A small herb with fleshy erect stalks about 60cm high having light green, delicate leaves and whitish flowers.

Celery, a member of the carrot family, was used in ancient Egypt to treat impotence and during the Middle Ages as a remedy for gallstones and animal bites. Madame Pompadour, mistress to France's King Louis XV, used celery as an aphrodisiac for her royal lover. Animal studies have indicated that substances in celery can reduce the level of dopamine and other hormones in the body, which may in turn reduce blood pressure.

Perennials, annuals, and biennials are included in this genus of 20 species, which occur in Europe, N America, temperate Asia, and Antarctic regions. Wild celery (Apium graveolens has been used as a food and flavoring since earliest times. It was mentioned frequently in ancient Egyptian texts, and garlands were made from celery leaves, alternating with blue water lily petals, were found in tombs dating from about 1000BCE. Apium is the Latinized form of the Celtic apon, "water", referring to the natural habitat of the genus, and graveolens means "strong-smelling", since all parts have a characteristic strong smell of celery. The cultivated celery (var. dulce), with its pale, succulent stems and mild flavor, was developed during the 17th century in Italy and became popular in the rest of Europe and N America in the 19th century.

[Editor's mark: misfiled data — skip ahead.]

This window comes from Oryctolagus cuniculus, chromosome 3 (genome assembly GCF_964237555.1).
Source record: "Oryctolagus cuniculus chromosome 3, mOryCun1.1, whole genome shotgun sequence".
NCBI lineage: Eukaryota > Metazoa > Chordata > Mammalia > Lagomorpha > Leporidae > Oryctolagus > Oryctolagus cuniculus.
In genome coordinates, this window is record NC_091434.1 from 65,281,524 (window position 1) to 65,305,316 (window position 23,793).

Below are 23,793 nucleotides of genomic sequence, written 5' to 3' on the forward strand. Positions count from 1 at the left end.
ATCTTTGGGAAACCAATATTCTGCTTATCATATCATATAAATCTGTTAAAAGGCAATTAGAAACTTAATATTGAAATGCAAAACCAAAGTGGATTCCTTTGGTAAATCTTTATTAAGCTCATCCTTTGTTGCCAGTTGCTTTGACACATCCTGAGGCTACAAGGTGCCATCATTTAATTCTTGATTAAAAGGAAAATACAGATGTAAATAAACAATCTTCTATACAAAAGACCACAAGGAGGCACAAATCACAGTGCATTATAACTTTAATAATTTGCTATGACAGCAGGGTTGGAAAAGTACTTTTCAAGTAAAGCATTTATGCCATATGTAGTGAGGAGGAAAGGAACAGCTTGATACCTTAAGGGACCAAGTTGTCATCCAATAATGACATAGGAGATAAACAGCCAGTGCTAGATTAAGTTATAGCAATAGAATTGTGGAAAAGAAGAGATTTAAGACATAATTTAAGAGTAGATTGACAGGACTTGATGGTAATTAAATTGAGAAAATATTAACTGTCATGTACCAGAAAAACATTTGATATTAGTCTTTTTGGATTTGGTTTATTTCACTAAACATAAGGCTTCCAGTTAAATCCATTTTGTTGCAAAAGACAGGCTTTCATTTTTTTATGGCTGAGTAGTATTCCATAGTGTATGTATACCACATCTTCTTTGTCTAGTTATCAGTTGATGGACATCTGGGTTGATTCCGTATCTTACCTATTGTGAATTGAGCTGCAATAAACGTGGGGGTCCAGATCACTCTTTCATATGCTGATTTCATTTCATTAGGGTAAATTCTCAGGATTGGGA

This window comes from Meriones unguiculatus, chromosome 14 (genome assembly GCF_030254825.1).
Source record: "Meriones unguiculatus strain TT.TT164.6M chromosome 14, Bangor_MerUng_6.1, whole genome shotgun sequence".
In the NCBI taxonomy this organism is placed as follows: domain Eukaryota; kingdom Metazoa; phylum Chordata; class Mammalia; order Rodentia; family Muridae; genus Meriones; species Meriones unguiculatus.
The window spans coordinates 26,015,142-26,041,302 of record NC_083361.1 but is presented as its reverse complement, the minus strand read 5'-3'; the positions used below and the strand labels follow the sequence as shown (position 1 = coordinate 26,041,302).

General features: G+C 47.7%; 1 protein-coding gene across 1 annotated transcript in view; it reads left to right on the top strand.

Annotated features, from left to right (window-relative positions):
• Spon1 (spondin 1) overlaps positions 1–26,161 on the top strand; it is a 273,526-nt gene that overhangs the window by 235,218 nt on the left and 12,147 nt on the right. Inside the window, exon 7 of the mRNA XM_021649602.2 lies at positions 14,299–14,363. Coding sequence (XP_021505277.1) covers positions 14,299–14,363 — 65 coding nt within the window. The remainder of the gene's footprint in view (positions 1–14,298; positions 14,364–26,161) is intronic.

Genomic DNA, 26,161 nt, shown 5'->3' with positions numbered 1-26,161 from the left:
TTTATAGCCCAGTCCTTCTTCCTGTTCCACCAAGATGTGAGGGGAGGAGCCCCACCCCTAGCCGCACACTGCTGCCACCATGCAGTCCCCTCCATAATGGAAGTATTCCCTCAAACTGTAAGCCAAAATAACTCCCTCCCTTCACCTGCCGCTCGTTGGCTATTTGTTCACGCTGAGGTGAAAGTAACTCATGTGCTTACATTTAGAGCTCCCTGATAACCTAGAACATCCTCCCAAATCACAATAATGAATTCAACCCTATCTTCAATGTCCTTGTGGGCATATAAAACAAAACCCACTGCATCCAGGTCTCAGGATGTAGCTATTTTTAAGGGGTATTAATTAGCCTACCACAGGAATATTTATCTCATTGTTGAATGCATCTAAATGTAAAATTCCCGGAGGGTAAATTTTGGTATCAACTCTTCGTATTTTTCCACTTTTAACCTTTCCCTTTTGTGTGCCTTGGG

Strongly aromatic biennial with a bulbous, fleshy root, solid, grooved stems, and pinnately divided leaves to 50cm (20in) long. Umbels of tiny, green-white flowers are followed by small gray-brown, ridged seeds.

Common Name:
Other Names:
Apium, Celery Seed, Marsh Parsley, Smallage, Wild Celery
Botanical Name:
Apium graveolens